Fundamental theorem of integral calculus

Ifu: [a, b]−→Xis continuously differentiable, then u(a)u(b)=


a u(t)dt.

A Frechet phase space

For a givenϕC((−∞,0])define the family of seminorms{.k:k∈N}as ϕk =sup{|ϕ(θ)|:θ∈[−k,0]}.

Let{bi}i=1and{τi}i=1be as in the beginning of this section. Givenk∈N, definen(k)∈N as the smallest positive integer such thatτi1for allin(k).

DefineF as

F = {ϕC(−∞,0]:pk(ϕ) <∞ for all k∈N}, where the seminormspkare defined as follows:



sup{|biϕ(sτi)|:s∈[0, kτ1]}.


The spaceF equipped with the topology generated by the family of seminorms{ · k:k∈ N} ∪ {pk:k∈N}is a Frechet space.


Proof. Letφj be a Cauchy sequence inF. Clearly, there existsφC(−∞,0] such that φjconverges toφuniformly on every compact set of(−∞,0]. Consider the Banach space l1(C([0, kτ1])). For everyj ∈N, defineGjl1(C([0,kτ1]))as

G(i)j (s)=bn(k)+(i1)φj(sτn(k)+(i1)), i∈N.

By the hypothesis,Gjis a Cauchy sequence inl1(C([0, kτ1]))and hence converges to some Gl1(C([0, kτ1])). For fixediands, limj→∞G(i)j (s) =G(i)(s)and henceG(i)(s)= bn(k)+(i1)φ(sτn(k)+(i1)). This implies thatpk(φ) <∞andφj converges toφinF. The proof is complete.

Now we state the definition of a mild solution of an abstract Cauchy problem in Frechet spaces from [4].

LetXbe a Frechet space whose topology is given by the family of seminorms{qk:k∈N}

andD(A)be a subset ofX. For a closed operatorA:D(A)−→XandφX, consider the abstract Cauchy problem

du dt =Au,

u(0)=φ. (1.3)


A functionu(·)C([0,),D(A))C1([0,), X)that satisfies (1.3) is said to be a solution of Problem (1.3). A functionu(·)C([0,), X)is said to be a mild solution of (1.3), ifv(t)=t

0u(s)dsD(A), for allt ≥0, and d(v(·))

dt (t)=A(v(t))+φ, t ≥0. (1.4)

2. Main results

LetF be as in the previous section. DefineD(A)= {ϕF:ϕF andϕ(0)=}and A:D(A)−→F as=ϕwhere





We say that a functionx:R−→Ris a solution to (1.1) if the following hold:

(i) xis continuous andx(θ)=φ(θ)for allθ(−∞,0].

(ii) The restriction ofxto [0,∞)is continuously differentiable.

(iii) x(t)=ax(t)+

i=1bix(tτi)for allt≥0.

Remark 2.2. Note that our definition of the solution does not imply thatxis differentiable from the left att =0.


Theorem 2.3. LetF, LandAbe as in the beginning of this section. ThenAgenerates a strongly continuous semigroup{St:t ≥0}of bounded linear operators onF. Further, for a givenφF,the mapx:R→Rdefined as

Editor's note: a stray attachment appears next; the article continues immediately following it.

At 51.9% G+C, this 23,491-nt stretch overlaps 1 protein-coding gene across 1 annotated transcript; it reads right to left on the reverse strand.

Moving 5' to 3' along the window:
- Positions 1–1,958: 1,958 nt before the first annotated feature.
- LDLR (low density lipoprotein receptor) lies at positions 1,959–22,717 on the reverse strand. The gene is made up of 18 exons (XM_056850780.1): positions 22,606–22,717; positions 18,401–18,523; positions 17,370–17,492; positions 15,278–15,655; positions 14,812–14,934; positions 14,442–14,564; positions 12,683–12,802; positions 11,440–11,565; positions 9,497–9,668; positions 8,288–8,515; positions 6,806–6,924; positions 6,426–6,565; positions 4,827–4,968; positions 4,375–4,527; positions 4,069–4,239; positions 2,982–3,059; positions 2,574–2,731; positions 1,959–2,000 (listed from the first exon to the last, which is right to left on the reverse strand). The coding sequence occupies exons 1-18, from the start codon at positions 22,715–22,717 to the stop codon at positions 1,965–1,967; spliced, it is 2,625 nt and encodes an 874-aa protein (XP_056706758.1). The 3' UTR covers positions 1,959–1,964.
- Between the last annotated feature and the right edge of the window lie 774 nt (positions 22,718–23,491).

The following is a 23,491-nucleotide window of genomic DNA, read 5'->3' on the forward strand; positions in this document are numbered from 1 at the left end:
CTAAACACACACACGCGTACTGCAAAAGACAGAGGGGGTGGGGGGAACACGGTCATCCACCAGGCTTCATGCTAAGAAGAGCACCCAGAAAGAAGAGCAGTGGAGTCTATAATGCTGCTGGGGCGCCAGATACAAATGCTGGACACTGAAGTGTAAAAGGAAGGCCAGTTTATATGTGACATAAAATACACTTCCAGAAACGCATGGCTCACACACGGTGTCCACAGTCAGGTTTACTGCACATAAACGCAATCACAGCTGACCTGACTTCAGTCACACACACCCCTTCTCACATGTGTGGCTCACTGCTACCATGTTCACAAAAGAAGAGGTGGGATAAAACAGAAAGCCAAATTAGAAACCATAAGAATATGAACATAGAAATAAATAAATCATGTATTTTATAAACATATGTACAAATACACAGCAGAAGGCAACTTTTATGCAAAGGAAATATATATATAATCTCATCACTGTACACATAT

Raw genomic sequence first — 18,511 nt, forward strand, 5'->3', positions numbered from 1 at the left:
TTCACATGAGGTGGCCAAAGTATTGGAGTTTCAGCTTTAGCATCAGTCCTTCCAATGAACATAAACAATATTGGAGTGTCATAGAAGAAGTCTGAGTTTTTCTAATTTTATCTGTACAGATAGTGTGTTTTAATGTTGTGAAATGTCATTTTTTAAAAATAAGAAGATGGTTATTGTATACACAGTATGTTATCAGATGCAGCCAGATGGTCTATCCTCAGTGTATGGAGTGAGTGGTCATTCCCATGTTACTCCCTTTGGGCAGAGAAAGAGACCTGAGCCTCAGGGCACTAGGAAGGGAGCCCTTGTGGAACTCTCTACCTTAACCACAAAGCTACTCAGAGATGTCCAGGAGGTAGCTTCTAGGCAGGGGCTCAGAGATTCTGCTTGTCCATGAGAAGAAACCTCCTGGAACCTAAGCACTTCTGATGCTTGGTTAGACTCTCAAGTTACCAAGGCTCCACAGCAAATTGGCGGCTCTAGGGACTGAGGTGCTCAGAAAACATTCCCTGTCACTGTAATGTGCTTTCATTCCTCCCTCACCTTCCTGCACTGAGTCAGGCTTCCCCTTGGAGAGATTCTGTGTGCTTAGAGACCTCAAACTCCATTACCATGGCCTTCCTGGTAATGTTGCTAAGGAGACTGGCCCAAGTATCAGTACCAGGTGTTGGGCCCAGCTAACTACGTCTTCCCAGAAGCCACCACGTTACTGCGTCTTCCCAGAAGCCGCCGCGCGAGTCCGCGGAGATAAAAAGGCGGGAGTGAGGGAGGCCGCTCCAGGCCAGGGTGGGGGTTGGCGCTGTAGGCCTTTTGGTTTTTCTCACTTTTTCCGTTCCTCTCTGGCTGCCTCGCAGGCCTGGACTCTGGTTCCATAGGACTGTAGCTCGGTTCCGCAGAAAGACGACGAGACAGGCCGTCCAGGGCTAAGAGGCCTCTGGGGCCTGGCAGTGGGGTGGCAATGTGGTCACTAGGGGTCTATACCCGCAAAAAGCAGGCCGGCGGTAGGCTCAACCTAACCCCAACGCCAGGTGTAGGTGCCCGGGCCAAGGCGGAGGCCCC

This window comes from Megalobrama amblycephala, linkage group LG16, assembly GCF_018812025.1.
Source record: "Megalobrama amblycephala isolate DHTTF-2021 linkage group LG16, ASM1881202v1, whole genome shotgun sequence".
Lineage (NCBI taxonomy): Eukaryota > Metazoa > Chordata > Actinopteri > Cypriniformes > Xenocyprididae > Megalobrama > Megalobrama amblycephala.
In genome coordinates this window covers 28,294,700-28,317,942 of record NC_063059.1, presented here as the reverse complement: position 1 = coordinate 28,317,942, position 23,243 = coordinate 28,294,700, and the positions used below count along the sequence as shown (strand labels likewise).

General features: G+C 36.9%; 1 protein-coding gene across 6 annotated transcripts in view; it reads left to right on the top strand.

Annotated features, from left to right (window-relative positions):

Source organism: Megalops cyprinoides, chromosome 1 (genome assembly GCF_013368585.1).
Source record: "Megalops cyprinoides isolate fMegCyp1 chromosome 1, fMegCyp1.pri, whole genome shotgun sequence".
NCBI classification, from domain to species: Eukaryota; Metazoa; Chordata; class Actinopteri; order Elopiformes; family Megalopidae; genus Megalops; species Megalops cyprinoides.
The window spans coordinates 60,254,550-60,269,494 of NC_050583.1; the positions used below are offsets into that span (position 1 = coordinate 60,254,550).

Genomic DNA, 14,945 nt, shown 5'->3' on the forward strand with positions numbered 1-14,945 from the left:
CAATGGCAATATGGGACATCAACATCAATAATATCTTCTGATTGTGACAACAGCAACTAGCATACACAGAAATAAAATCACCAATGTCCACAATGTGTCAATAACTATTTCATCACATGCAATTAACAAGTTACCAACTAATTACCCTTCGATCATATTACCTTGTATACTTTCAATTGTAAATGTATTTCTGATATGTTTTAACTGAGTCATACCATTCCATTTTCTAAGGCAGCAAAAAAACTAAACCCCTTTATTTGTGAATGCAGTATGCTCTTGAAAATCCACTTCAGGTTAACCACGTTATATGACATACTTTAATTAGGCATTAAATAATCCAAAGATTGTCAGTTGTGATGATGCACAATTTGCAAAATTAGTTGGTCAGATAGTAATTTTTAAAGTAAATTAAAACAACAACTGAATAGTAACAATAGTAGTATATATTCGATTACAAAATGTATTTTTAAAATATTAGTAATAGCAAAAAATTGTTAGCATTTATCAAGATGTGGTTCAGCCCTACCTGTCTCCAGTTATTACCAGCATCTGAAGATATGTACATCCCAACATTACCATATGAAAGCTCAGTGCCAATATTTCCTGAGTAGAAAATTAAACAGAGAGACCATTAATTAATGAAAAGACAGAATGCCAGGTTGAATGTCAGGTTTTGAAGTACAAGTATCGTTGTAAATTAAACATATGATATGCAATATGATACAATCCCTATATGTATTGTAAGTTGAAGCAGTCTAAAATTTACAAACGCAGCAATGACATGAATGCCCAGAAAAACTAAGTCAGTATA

x(t)=φ(t), t(−∞,0], x(t)=[Stφ](0), t(0,) is a unique solution to(1.1).

Besides, fixingφF and definingu: [0,)F as u(t) = Stφ, u(·)is a mild solution to the abstract Cauchy problem (1.3).

We need the following lemmas to prove Theorem 2.3 and we actually define the semi- group via the solution to (1.1).

Lemma 2.4. LetφF. The problem(1.1)has a unique solutionx:R→R.

Further,for eachk∈ Nthere exists a finite subset of{.k:k∈ N} ∪ {pk:k∈ N}

and a constantCk ≥0 such that

sup{|x(s)|:s∈[0, kτ1]} ≤Ckmax{q(φ):q∈ }. (2.1) Proof. Considert ∈[0, τ1]. Clearly,tτitτ1for alli∈N. Thus fort∈[0, τ1], t− ti ≤0. Definey1: [0, τ1]→Ras the unique solution of the initial value problem.




x(0)=φ(0). (2.2)

Note that asφF, t

i=1biφ(tτi)defines a continuous function on [0, τ1]. We have

y1(t)=φ(0)eat+eat t






Definex1:(−∞, τ1]→Ras

x1(s)=φ(s), s(−∞,0]

=y1(s), s∈[0, τ1].

In the remaining part of the proof we shall assume thata=0. The estimates fora =0 are easier to obtain. Clearly,

sup{|x1(t)|:t ∈[0, τ1]} ≤





eas−1 a


(2.3) Here, note that forr > 0,eara1 >0 for alla =0. Now we claim that for eachk ∈ N, there exists a functionxk:(−∞, kτ1]→Rwith the following properties:


(i) For eacht ∈[0, kτ1],



converges and this summation defines a continuous function on [0, kτ1].

(ii) xkis the unique solution to x(t)=ax(t)+


bix(tτi), for t ∈[0, kτ1]

x(θ)=φ(θ), for t(−∞,0]. (2.4)

(iii) There exists a finite subset of{ · k:k∈N} ∪ {pk:k∈N}and a constantCk≥0 such that

sup{|xk(s)|:s∈[0, kτ1]} ≤Ckmax{q(φ):q ∈ }. We prove this by induction onk. The casek=1 is already proved.

Assuming that our claim is true for arbitraryk∈ N, we show that the claim is true for k+1. DefineIk =[(k−1)τ1, kτ1] andxkIkas

xkIk =sup{|xk(s)|:s∈[(k−1)τ1, kτ1]}.

ForsIk+1andi∈N, sτi(−∞, kτ1] and so we can consider the summation



n(k+1)1 i=1




The first summation involves only finitely many terms. For s ∈ [kτ1, (k +1)τ1] and in(k+1), s−τi < s(k+1)τ1≤0 and hence





So, forsIk+1, the summation

i=1bixk(sτi)defines a continuous function onIk+1. For a givenk∈N− {1}, definem(k)as the smallest positive integer such that

m(k) <min{(k−1)τ1τi:i=1,2, . . . , n(k)−1}.

The following estimates follow from the definition of the seminorms and the integersm(k):